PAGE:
For Data Centers, I contend that the decision calculus include key factors including:

  • stability of capital utilization (and ability to capitalize on multi-tenancy to maximize)
  • peak demands and periodicity of utilization
  • workload friction,
  • network intensities (dimensions of information ingress/egress – volumes, variety, velocities)
  • cost of power, people, capital
  • location of available public / CoLo – IaaS Utilties
  • and, unfortunately, regulation, policy and politics

So lastly,

  1. Is there a need for a common DC pattern? absolutely!
  2. Do you need your own DataCenter? Maybe – depends on the individual economics.
  3. Would you build a corporate datacenter today? depends on multi-tenancy and vectors of information exploitation!

Comments very welcome!

Finding Value in OpenSource

It seems a perpetual journey for me to help my employers understand the value associated with full participation with the global Open Source community.  Sure, everyone leeches the value, but what happens when you move from GET to GET, POST, PATCH within that ecosystem. Open Innovation, Open SourceAs CSC looks at a number of the forces that are re-shaping IT, it is important for CSC to be an active participant and a transformational partner for our customers. There are many technical, policy and more importantly cultural barriers to full community participation that need to be overcome. Whether we want to talk about the shift from IP/Patent centric defensive strategies, the legal ramifications associated with contract compliance and confidentiality, to the changes in skills and the retention of now publicly recognizable employees. There are many books written on this, but CSC is getting there! First comes the forced education that Open Source participation isn’t necessarily FREE (as in speech or beer). Not to mention the “soft” training around HOW to participate in these communities and the meritocracy that is/needs to be ever present alongside the discussions around the global nature, the timeliness and attention required.  Finally, the obligatory training around licenses, copyright, and compliance that ensure that we are good community citizens. The good news, CSC is ready.  Today we announce both the launching of CSC’s Open Source Community program, alongside the training materials and the first projects into the community via our github (  You will notice that we’re embracing “Free as in Beer” with the APL2.0 as our default license so that other collaborators can fully leverage their participation in our projects! Of the first projects, one that is exceedingly meaningful to me is Hanlon, some may remember a contribution that a few amazing guys (Nick Weaver and Tom McSweeney made while at EMC).  Today we’re taking Razor to the next level, alongside some key partners that I will allow to announce themselves.  Hanlon serves to take over where we left off with Razor: restructuring and reorganizing the codebase, and changing the way that the API (RESTful of course) and CLI are implemented (via Grape, JRuby, etc…) to simplify and improve portability.  Much more to come via Tom McSweeney’s blog. We have a substantial backlog of projects for whom open sourcing is the best way to advance the state of the art, and underwrite, with transparency our new approach to open application development and systems integration.  Stay tuned as we begin to empty the queue over the next couple of weeks!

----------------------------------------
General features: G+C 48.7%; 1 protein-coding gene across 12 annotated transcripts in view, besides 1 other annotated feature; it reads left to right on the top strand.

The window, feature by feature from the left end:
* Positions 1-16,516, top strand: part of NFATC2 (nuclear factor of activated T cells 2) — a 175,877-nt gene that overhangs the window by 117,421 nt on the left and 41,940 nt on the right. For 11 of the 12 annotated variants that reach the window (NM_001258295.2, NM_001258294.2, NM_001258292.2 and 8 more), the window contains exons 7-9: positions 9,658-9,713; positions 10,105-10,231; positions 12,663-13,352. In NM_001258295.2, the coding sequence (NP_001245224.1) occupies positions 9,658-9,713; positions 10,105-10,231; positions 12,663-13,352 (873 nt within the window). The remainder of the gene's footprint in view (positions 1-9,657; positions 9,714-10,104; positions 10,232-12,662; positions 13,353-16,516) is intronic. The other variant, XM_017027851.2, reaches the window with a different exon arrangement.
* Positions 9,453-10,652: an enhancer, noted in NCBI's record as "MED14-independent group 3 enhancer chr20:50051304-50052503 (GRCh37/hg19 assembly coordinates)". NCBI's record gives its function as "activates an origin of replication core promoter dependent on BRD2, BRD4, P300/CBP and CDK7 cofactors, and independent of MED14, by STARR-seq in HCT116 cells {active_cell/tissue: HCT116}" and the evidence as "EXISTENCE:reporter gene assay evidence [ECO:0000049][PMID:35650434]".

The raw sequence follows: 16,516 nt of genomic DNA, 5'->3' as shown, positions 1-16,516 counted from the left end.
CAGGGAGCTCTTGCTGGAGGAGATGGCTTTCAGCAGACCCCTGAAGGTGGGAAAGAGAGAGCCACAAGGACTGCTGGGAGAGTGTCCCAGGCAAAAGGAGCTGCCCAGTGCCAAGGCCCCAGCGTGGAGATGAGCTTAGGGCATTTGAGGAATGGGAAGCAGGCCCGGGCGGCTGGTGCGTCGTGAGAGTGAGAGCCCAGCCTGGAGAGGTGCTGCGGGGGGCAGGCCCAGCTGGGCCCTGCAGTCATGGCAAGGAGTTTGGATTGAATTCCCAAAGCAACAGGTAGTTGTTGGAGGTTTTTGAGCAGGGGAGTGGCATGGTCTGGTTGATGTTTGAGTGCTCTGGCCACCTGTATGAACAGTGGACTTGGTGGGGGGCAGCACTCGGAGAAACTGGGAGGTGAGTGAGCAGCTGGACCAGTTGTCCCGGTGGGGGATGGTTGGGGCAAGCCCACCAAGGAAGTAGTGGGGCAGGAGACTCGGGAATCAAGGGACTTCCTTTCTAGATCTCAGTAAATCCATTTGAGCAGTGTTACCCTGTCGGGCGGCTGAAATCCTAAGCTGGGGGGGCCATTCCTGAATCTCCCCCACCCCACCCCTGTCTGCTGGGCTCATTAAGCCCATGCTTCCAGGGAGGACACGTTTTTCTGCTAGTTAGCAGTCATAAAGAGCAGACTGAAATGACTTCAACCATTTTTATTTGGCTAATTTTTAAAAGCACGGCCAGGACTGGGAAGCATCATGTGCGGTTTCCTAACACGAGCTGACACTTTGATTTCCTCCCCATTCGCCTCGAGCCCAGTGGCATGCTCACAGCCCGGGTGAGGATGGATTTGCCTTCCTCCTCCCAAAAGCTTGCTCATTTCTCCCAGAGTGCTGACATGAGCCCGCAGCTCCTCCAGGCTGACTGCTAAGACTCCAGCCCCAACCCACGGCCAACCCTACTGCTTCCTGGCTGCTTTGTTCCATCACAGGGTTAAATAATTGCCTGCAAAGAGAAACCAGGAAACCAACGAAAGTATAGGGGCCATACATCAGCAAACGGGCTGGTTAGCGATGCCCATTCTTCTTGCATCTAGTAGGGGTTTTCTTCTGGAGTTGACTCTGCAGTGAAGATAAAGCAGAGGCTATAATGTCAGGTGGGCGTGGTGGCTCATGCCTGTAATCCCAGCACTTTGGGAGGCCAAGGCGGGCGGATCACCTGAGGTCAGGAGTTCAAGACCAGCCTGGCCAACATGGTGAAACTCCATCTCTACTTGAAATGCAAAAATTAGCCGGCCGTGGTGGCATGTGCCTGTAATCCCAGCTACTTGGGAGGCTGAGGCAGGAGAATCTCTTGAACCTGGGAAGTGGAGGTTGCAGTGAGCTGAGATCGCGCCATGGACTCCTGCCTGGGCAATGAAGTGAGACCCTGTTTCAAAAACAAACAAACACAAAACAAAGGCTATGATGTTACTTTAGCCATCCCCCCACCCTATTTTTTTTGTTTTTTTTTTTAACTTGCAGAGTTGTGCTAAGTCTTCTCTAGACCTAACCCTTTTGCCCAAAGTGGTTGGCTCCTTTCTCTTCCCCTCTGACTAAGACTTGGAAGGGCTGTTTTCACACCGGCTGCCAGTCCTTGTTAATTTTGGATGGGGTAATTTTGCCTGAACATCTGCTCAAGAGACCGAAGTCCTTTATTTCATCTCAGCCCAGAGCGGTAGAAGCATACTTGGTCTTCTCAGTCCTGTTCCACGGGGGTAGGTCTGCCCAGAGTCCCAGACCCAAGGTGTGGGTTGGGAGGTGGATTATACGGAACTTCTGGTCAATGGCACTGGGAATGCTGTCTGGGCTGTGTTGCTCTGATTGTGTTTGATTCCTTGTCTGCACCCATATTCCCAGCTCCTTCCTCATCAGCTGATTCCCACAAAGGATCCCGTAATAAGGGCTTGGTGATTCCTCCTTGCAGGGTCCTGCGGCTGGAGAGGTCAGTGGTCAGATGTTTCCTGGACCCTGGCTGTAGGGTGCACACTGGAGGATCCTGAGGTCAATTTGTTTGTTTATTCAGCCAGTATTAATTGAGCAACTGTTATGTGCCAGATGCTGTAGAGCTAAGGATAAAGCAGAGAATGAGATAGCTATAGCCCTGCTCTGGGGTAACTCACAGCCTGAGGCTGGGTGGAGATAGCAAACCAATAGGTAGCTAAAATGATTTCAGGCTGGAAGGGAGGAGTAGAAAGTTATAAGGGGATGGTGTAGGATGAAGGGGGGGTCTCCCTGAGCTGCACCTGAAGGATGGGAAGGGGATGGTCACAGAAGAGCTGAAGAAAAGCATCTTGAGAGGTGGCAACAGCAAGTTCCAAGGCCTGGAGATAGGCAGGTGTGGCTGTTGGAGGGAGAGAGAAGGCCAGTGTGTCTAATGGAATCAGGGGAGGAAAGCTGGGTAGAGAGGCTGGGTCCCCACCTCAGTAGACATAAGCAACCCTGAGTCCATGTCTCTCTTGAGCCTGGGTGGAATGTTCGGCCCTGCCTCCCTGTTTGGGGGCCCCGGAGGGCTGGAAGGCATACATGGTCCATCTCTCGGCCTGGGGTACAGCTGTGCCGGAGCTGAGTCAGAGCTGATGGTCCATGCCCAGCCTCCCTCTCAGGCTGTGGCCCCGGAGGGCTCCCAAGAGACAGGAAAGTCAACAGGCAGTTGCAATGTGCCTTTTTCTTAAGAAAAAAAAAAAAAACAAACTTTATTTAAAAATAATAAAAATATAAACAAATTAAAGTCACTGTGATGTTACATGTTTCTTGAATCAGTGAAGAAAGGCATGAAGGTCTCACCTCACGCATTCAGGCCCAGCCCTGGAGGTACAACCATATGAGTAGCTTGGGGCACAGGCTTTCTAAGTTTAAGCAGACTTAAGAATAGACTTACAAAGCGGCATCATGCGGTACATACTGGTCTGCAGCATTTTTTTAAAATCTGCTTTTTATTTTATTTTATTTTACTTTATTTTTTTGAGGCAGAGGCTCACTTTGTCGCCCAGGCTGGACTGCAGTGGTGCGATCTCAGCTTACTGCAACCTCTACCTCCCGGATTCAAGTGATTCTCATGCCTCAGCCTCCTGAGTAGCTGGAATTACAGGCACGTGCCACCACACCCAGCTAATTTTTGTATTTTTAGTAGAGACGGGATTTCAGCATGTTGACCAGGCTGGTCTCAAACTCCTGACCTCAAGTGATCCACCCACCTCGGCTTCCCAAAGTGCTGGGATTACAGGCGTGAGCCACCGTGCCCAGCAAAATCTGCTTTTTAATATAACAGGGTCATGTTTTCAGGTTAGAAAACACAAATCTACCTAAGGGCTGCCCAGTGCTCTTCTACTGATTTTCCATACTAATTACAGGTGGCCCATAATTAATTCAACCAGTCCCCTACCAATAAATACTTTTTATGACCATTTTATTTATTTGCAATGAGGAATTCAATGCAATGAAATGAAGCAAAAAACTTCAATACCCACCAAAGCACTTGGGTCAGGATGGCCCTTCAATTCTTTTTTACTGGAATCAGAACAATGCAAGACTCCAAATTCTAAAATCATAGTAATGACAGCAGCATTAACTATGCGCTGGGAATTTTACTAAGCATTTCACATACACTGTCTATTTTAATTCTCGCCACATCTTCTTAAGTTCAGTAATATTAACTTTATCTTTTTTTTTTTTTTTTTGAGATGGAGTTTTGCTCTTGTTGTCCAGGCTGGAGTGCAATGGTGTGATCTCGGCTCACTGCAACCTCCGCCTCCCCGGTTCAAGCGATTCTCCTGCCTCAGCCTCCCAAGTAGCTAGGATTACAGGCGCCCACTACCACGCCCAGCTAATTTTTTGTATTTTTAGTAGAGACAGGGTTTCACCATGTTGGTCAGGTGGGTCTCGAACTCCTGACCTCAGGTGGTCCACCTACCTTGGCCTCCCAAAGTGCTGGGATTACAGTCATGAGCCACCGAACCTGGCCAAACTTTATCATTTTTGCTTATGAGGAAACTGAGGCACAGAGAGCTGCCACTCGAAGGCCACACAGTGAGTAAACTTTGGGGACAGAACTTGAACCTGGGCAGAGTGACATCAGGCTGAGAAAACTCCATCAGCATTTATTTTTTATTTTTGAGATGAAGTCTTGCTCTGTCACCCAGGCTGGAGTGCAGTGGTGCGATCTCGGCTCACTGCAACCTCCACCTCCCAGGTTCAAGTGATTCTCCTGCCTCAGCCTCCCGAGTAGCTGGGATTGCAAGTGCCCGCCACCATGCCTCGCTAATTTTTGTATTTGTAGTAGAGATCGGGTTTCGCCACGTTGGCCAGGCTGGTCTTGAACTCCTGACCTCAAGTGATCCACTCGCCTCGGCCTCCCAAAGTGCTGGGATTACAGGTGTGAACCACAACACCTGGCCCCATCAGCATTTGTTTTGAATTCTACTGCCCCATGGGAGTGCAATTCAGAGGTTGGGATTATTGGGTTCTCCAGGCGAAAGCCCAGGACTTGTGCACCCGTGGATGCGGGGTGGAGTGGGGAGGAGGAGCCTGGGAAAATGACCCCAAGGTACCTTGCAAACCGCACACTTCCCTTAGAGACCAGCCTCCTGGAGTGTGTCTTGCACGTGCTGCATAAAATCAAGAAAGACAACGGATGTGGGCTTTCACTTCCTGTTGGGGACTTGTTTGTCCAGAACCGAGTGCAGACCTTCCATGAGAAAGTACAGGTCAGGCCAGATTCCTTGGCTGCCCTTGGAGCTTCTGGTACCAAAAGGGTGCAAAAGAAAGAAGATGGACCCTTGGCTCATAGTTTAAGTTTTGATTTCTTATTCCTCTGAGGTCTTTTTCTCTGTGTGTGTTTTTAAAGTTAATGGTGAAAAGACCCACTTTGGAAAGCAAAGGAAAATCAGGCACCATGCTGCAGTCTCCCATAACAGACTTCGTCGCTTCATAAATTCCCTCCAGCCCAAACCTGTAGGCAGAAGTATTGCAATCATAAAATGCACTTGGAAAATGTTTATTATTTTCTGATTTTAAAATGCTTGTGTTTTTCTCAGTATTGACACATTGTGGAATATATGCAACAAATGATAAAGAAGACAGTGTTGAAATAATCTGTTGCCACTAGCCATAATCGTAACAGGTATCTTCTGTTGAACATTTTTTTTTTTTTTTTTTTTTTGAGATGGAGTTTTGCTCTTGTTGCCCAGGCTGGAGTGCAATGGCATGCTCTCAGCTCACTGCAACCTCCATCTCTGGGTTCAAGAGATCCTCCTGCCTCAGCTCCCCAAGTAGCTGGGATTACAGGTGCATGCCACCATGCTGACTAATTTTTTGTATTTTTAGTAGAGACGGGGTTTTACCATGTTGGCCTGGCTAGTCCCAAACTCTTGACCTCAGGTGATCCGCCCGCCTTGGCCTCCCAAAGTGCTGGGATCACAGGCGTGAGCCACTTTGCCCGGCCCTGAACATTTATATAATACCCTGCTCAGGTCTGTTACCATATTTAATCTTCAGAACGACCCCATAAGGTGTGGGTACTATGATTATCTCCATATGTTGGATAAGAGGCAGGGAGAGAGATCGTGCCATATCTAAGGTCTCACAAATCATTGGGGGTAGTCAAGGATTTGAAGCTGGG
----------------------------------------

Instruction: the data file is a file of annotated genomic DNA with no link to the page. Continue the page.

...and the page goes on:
SDN for the Global Enterprise

NetBondheadIconFor many in the enterprise, their relationship with their WAN carriers has been an opaque, long lead time, inflexible experience, looking at the WAN as a big, dumb pipe.  With the advent of NetBond, AT&T has taken a bold step in putting the enterprise “user” in control of their own, private channel between two points on the MPLS cloud.  In effect, turning what is often a set of static MPLS configurations, into a fully dynamic and user controlled extension of their software defined “control plane”.

The CSC / AT&T partnership continues to look for new ways to enable the global enterprise with capabilities to reduce costs/complexity, to increase capability while maintaining security and to enhance agility.  In effect, NetBond does all three of these, and CSC recognizes that there is a key value proposition for the global enterprise.

  • As enterprises emerge their “outside in” strategies, they will naturally connect to a multitude of Cloud and XaaS providers.  AT&T is announcing a steady stream of NetBond participants beyond CSC BizCloud (both private and virtual-private): Microsoft Azure as well as now  The ability to exploit a single MPLS endpoint, and establish dynamic “direct connection” virtual private channels via software control will enable provisioning or configuration in minutes not months.